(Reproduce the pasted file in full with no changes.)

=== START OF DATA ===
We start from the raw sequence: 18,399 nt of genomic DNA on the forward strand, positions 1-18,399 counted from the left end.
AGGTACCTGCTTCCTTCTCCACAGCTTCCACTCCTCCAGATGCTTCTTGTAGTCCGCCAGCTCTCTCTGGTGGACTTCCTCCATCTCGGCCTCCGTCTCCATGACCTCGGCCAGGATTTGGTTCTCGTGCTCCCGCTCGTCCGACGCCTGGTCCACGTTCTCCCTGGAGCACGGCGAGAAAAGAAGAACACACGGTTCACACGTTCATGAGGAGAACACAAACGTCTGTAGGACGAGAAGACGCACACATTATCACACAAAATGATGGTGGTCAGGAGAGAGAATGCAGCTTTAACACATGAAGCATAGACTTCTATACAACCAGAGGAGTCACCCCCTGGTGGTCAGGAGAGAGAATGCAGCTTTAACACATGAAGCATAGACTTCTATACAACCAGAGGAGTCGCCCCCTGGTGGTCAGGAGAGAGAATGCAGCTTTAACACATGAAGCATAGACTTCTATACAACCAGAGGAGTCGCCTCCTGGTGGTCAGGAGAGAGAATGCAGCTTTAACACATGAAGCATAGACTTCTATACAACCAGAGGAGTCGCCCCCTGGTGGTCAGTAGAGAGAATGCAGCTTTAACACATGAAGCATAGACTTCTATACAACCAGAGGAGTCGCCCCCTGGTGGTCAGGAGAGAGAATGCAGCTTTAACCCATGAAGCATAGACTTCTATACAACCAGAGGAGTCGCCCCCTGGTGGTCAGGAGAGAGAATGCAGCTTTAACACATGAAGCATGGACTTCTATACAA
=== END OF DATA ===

We start from the raw sequence: 18,399 nt of genomic DNA on the forward strand, positions 1-18,399 counted from the left end.
AGGTACCTGCTTCCTTCTCCACAGCTTCCACTCCTCCAGATGCTTCTTGTAGTCCGCCAGCTCTCTCTGGTGGACTTCCTCCATCTCGGCCTCCGTCTCCATGACCTCGGCCAGGATTTGGTTCTCGTGCTCCCGCTCGTCCGACGCCTGGTCCACGTTCTCCCTGGAGCACGGCGAGAAAAGAAGAACACACGGTTCACACGTTCATGAGGAGAACACAAACGTCTGTAGGACGAGAAGACGCACACATTATCACACAAAATGATGGTGGTCAGGAGAGAGAATGCAGCTTTAACACATGAAGCATAGACTTCTATACAACCAGAGGAGTCACCCCCTGGTGGTCAGGAGAGAGAATGCAGCTTTAACACATGAAGCATAGACTTCTATACAACCAGAGGAGTCGCCCCCTGGTGGTCAGGAGAGAGAATGCAGCTTTAACACATGAAGCATAGACTTCTATACAACCAGAGGAGTCGCCTCCTGGTGGTCAGGAGAGAGAATGCAGCTTTAACACATGAAGCATAGACTTCTATACAACCAGAGGAGTCGCCCCCTGGTGGTCAGTAGAGAGAATGCAGCTTTAACACATGAAGCATAGACTTCTATACAACCAGAGGAGTCGCCCCCTGGTGGTCAGGAGAGAGAATGCAGCTTTAACCCATGAAGCATAGACTTCTATACAACCAGAGGAGTCGCCCCCTGGTGGTCAGGAGAGAGAATGCAGCTTTAACACATGAAGCATGGACTTCTATACAA